Stomach bacteria switch off human immune defenses to cause disease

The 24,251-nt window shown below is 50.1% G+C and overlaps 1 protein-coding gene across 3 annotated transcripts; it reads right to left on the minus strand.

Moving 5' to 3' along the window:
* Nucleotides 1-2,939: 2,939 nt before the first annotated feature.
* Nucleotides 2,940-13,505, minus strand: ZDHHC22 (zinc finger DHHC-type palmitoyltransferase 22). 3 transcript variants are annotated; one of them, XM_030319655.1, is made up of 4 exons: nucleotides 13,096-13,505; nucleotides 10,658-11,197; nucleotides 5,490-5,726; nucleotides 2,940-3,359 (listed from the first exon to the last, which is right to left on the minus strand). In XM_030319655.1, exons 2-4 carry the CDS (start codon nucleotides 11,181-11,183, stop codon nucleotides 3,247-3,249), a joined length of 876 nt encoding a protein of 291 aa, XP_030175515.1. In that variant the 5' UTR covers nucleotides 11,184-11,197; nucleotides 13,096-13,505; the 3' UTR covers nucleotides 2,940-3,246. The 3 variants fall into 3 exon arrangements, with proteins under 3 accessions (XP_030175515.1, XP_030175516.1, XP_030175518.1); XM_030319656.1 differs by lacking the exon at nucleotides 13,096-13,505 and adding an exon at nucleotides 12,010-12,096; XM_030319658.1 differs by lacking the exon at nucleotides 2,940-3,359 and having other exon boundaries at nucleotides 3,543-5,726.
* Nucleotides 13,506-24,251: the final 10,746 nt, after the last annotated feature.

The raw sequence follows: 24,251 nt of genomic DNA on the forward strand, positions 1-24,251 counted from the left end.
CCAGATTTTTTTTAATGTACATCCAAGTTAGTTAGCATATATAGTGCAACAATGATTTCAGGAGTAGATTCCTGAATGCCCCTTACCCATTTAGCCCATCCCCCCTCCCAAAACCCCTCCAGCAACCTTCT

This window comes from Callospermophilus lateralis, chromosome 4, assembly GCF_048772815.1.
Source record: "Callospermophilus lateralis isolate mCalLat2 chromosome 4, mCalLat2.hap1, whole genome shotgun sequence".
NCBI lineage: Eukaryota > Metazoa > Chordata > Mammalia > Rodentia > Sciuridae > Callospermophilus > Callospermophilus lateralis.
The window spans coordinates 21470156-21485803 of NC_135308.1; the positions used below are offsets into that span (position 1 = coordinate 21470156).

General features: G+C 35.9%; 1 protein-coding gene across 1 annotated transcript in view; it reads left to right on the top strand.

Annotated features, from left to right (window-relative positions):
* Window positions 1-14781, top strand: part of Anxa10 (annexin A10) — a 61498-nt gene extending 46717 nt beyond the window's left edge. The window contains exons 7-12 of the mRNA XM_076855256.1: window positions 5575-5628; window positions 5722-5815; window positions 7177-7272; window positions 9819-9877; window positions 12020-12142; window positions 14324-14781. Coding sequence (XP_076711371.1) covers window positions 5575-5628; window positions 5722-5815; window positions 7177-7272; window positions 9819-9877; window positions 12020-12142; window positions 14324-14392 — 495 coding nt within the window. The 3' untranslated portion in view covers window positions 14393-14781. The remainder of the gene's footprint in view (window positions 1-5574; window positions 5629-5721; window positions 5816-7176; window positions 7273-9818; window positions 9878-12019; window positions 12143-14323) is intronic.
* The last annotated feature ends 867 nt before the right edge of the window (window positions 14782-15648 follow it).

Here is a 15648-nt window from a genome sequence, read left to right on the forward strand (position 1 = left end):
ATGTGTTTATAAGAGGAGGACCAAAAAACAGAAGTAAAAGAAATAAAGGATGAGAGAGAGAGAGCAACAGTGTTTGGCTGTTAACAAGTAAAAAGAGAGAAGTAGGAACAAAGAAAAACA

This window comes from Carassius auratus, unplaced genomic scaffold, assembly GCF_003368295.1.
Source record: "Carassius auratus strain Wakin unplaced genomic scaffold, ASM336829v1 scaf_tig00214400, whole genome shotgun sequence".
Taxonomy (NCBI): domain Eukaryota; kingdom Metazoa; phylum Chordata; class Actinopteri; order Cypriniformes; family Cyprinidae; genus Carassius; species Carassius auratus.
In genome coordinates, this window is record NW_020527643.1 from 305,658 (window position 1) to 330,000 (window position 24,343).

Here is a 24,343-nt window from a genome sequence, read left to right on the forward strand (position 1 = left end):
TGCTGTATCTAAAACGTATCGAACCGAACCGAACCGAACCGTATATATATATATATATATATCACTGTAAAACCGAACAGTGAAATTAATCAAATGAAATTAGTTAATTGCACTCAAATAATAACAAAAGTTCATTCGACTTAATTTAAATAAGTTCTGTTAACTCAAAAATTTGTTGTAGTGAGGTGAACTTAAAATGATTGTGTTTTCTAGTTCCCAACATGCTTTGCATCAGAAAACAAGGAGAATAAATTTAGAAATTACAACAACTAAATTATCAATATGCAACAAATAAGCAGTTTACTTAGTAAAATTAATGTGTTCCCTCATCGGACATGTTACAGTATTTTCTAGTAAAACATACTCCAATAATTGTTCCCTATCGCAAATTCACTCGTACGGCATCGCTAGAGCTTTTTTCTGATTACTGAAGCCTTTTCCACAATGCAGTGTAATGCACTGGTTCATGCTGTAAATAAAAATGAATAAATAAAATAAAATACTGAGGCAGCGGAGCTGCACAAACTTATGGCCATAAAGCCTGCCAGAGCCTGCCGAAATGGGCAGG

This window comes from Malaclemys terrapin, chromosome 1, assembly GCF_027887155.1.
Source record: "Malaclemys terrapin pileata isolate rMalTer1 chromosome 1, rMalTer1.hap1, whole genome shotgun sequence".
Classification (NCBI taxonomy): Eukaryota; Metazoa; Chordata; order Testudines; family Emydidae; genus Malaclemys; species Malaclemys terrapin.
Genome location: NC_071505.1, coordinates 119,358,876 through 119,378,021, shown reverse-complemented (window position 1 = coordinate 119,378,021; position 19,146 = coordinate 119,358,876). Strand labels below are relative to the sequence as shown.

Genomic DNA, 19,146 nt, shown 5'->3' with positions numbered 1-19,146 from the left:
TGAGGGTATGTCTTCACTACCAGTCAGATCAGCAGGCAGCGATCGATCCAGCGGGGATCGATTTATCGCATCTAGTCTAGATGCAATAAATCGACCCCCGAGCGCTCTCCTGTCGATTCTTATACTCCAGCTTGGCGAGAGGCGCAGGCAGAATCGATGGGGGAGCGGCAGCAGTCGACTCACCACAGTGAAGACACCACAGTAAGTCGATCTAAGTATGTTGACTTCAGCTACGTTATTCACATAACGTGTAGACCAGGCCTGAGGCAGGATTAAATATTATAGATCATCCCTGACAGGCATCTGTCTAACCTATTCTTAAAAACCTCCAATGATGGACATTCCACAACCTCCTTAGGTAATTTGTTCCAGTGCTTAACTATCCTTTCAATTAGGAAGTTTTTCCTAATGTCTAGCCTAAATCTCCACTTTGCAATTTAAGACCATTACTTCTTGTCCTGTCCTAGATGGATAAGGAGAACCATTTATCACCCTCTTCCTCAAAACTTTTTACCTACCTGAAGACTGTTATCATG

Sep. 2, 2013 — Helicobacter pylori is a bacterium that establishes a life-long stomach infection in humans, which in some cases can lead to duodenal ulcers or stomach cancer. New research, presented at this week’s Society for General Microbiology Autumn Conference, gives us a clearer understanding of how these bacteria can manipulate the human immune system to survive in the mucosal lining of the stomach.Share This:Researchers from the University of Nottingham have shown that H. pylori is able to supress the body’s normal production of ‘human beta defensin 1’ (hβD1), an antimicrobial factor present in the stomach lining that helps prevent bacterial infection. By collecting stomach tissue biopsies from 54 patients at the Queens Medical Centre, Nottingham, the team showed that patients infected with H. pylori had ten times less hβD1 than uninfected patients. Those with the lowest amount of hβD1 had the most bacteria present in their stomach lining.The most damaging strains of H. pylori make a molecular syringe called the cagT4SS, through which bacterial products are injected into cells of the stomach lining. In vitro work using human gastric epithelial cell lines showed that this activates chemical pathways to suppress hβD1 production. These activated pathways are also involved in the stimulation of an inflammatory response, meaning that these H. …

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